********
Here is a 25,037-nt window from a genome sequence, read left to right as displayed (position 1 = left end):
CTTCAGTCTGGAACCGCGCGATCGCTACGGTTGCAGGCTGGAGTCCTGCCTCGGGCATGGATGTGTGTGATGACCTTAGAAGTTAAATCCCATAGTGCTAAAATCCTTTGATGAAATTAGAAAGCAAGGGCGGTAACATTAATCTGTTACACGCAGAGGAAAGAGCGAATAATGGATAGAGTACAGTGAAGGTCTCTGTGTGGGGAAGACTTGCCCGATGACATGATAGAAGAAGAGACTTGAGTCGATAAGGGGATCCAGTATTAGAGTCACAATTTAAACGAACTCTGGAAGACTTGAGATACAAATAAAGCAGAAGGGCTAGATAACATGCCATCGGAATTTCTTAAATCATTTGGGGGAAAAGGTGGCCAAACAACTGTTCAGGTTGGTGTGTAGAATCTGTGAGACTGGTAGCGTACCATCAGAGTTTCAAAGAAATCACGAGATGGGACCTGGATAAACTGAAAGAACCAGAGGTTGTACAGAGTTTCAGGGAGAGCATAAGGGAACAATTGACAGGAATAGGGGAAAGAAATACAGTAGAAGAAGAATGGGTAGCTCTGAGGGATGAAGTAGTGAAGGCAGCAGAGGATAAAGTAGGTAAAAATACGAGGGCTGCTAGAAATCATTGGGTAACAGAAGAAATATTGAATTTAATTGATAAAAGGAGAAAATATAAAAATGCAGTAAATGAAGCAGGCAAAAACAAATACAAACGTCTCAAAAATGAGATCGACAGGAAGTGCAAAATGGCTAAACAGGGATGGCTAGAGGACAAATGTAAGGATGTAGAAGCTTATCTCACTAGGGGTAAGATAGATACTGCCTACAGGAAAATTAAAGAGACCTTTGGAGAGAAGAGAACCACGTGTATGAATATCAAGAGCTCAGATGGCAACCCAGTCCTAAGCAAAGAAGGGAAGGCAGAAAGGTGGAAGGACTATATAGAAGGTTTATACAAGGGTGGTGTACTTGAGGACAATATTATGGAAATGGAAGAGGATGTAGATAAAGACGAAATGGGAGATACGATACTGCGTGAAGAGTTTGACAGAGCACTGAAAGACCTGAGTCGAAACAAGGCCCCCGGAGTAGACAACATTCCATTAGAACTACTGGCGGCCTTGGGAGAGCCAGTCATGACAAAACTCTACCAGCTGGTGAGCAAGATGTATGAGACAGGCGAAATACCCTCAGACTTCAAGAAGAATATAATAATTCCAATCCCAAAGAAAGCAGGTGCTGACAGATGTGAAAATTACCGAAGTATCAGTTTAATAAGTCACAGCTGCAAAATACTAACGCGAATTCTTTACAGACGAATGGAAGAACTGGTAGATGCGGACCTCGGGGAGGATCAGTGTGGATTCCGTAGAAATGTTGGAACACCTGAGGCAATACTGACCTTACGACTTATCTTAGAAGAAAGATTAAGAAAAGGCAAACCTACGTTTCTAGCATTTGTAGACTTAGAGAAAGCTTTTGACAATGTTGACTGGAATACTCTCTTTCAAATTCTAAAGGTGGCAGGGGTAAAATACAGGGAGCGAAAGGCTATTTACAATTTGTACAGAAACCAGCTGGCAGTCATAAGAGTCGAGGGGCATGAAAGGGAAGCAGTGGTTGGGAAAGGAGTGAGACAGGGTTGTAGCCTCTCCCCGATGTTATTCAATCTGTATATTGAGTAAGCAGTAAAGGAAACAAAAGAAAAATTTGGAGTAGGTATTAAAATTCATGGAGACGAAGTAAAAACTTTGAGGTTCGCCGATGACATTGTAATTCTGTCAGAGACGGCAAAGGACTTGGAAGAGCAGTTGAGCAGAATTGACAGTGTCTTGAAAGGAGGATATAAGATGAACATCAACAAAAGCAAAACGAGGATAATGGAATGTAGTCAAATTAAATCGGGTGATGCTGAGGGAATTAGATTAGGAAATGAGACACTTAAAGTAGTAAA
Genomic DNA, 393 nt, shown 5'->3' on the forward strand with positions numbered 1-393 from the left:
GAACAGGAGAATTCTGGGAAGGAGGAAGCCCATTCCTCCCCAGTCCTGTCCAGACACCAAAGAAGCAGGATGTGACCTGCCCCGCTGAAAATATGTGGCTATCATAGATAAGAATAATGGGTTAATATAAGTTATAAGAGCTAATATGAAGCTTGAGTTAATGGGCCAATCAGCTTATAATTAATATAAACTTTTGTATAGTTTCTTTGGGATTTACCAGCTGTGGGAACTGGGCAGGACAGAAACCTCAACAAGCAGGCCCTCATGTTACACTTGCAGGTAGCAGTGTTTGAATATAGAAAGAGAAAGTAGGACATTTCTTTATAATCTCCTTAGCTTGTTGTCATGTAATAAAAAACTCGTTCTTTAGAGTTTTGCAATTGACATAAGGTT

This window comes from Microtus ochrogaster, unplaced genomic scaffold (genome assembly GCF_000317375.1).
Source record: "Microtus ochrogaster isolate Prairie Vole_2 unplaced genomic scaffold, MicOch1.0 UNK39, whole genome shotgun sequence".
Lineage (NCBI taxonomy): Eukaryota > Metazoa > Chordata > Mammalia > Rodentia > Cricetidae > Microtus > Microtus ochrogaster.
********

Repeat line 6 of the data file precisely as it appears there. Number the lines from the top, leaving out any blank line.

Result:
Source record: "Microtus ochrogaster isolate Prairie Vole_2 unplaced genomic scaffold, MicOch1.0 UNK39, whole genome shotgun sequence".